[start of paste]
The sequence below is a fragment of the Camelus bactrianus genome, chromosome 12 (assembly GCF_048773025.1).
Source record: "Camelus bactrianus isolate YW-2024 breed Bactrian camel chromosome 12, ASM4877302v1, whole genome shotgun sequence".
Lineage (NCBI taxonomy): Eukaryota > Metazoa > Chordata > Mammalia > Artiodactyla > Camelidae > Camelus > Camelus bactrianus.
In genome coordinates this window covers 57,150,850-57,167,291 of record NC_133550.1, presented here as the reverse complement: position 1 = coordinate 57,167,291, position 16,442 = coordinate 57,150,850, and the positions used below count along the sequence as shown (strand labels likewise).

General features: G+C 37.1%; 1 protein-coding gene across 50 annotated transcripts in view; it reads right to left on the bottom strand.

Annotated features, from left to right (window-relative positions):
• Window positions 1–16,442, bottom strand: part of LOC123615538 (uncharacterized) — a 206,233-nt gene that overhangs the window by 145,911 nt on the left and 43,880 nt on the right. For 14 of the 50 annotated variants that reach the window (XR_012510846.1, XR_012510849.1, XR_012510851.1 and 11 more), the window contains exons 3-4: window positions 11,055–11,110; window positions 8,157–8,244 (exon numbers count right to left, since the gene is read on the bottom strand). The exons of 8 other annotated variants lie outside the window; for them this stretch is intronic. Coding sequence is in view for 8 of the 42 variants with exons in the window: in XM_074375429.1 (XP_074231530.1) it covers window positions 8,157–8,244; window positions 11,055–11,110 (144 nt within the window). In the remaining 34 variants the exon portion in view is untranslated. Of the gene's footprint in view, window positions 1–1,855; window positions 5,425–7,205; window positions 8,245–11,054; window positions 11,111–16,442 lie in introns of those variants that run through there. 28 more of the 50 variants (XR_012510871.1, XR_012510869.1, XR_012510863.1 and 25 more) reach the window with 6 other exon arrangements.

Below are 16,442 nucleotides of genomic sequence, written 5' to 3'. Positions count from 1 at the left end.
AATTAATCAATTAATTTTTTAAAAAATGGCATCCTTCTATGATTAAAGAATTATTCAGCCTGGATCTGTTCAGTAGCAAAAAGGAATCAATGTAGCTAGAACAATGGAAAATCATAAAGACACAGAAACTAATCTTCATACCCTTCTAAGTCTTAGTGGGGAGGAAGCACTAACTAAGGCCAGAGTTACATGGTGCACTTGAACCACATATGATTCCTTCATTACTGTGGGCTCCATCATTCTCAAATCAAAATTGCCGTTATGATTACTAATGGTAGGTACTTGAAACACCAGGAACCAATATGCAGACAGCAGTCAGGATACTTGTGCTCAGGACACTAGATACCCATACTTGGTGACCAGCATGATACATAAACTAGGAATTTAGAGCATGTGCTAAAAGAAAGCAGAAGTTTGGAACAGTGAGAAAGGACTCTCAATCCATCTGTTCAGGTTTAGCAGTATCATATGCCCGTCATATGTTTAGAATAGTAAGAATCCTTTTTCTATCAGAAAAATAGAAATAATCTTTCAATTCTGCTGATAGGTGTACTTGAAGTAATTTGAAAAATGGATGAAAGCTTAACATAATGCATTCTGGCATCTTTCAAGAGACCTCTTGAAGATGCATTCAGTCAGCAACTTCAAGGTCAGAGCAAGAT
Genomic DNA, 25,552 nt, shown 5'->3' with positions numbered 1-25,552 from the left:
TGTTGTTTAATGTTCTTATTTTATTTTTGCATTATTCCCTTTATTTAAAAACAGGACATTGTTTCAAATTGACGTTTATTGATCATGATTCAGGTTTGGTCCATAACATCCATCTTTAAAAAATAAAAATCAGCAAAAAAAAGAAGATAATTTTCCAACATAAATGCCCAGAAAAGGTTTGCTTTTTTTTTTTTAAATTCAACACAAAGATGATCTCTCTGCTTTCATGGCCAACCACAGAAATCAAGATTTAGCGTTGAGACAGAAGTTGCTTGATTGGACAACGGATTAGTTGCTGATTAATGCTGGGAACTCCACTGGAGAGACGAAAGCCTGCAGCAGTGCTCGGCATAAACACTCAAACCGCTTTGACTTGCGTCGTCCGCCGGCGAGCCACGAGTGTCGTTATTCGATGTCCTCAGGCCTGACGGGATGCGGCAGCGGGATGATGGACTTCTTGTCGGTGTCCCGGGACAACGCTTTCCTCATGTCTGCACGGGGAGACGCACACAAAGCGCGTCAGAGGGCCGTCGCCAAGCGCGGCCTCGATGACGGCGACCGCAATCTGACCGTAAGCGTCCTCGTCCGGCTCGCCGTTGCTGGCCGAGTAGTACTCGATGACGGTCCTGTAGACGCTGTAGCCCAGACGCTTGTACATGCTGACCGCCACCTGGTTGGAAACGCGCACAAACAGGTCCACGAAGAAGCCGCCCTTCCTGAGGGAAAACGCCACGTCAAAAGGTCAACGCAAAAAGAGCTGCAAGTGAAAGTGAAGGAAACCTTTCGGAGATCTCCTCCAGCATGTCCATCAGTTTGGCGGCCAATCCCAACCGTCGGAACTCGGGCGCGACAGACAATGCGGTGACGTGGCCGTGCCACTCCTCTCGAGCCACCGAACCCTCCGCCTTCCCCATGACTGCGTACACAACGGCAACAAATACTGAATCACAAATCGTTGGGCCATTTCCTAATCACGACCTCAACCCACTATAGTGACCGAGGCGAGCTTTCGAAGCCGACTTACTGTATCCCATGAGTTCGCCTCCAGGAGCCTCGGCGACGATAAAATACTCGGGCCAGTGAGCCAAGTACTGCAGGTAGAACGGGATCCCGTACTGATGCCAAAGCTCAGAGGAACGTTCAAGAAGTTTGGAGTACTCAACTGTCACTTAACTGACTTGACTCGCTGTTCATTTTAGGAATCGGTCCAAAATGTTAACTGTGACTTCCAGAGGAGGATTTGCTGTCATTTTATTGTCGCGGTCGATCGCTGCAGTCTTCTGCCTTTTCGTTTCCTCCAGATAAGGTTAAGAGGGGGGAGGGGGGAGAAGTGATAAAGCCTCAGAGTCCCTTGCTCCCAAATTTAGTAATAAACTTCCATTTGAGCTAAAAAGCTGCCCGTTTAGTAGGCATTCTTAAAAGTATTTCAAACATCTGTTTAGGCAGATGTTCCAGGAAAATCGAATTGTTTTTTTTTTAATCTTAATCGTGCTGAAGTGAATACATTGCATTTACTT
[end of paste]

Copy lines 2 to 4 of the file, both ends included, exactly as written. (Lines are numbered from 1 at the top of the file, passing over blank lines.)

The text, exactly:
Source record: "Camelus bactrianus isolate YW-2024 breed Bactrian camel chromosome 12, ASM4877302v1, whole genome shotgun sequence".
Lineage (NCBI taxonomy): Eukaryota > Metazoa > Chordata > Mammalia > Artiodactyla > Camelidae > Camelus > Camelus bactrianus.
In genome coordinates this window covers 57,150,850-57,167,291 of record NC_133550.1, presented here as the reverse complement: position 1 = coordinate 57,167,291, position 16,442 = coordinate 57,150,850, and the positions used below count along the sequence as shown (strand labels likewise).